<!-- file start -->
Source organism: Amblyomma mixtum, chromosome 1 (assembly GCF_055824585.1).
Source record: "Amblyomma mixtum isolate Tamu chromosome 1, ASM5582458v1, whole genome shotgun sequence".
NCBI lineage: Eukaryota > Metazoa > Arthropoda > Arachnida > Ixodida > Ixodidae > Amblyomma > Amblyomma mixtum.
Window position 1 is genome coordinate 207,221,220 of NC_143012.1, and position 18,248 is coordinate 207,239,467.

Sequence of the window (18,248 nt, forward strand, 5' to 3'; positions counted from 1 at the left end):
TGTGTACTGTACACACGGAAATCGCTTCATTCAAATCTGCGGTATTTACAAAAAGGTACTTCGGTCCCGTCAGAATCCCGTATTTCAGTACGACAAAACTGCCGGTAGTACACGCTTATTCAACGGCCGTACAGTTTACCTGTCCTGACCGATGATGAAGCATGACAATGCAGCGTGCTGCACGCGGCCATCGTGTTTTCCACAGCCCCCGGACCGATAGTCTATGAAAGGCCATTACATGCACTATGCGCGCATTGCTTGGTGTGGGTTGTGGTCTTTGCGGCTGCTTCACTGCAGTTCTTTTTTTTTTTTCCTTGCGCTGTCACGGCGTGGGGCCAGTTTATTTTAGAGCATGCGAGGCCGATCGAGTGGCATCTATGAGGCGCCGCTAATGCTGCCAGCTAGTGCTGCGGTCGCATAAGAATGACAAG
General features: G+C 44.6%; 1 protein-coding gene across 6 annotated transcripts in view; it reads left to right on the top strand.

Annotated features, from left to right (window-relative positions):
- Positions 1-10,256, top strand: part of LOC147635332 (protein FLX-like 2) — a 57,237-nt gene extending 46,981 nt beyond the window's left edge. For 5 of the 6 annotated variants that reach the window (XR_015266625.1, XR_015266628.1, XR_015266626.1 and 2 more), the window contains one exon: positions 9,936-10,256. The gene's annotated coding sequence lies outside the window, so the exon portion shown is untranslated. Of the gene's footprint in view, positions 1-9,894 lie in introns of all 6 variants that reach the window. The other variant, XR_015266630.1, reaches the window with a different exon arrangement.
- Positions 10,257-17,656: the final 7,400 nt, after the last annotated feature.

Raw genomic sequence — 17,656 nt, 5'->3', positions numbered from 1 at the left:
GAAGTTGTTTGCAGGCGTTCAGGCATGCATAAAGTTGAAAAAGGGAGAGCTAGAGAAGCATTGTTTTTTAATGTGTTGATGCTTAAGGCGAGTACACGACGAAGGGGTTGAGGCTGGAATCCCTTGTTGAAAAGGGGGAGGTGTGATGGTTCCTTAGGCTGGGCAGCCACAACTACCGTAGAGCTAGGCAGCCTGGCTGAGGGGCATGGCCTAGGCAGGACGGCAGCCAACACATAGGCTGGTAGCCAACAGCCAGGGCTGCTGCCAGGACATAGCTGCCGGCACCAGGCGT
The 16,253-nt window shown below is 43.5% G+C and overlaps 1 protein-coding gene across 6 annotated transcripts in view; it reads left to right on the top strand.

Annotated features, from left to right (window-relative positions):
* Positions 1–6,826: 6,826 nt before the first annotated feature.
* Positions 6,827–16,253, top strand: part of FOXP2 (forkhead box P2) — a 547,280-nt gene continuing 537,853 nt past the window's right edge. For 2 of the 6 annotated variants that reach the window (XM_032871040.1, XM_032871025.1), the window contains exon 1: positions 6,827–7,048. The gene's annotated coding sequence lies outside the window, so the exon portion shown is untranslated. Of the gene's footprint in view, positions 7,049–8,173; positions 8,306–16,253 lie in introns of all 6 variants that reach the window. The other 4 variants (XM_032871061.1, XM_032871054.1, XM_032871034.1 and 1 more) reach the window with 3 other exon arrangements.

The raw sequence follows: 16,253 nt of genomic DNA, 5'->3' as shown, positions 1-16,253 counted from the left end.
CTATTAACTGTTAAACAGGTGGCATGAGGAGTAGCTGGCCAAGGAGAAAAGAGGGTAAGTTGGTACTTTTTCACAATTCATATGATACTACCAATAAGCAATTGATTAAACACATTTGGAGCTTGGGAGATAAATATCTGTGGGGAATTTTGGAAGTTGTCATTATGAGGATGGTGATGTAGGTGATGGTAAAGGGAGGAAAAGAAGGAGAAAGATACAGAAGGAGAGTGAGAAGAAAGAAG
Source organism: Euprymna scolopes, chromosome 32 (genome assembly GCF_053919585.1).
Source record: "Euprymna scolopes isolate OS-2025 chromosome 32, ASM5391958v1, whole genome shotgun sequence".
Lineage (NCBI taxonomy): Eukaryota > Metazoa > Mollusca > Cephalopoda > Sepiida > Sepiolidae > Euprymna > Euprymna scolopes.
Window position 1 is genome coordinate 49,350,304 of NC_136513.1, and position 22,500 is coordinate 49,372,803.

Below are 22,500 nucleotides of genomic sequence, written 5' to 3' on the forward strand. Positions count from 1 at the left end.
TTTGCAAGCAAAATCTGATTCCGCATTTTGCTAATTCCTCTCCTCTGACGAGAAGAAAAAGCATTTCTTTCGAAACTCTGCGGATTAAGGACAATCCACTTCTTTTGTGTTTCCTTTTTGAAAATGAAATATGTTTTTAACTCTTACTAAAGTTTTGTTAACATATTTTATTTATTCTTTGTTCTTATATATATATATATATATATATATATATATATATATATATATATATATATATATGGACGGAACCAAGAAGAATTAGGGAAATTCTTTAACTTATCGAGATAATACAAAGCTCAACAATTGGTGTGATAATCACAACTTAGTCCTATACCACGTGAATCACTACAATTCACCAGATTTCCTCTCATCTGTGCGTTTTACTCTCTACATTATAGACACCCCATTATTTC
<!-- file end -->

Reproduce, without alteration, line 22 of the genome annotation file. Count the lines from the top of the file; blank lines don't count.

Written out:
Window position 1 is genome coordinate 49,350,304 of NC_136513.1, and position 22,500 is coordinate 49,372,803.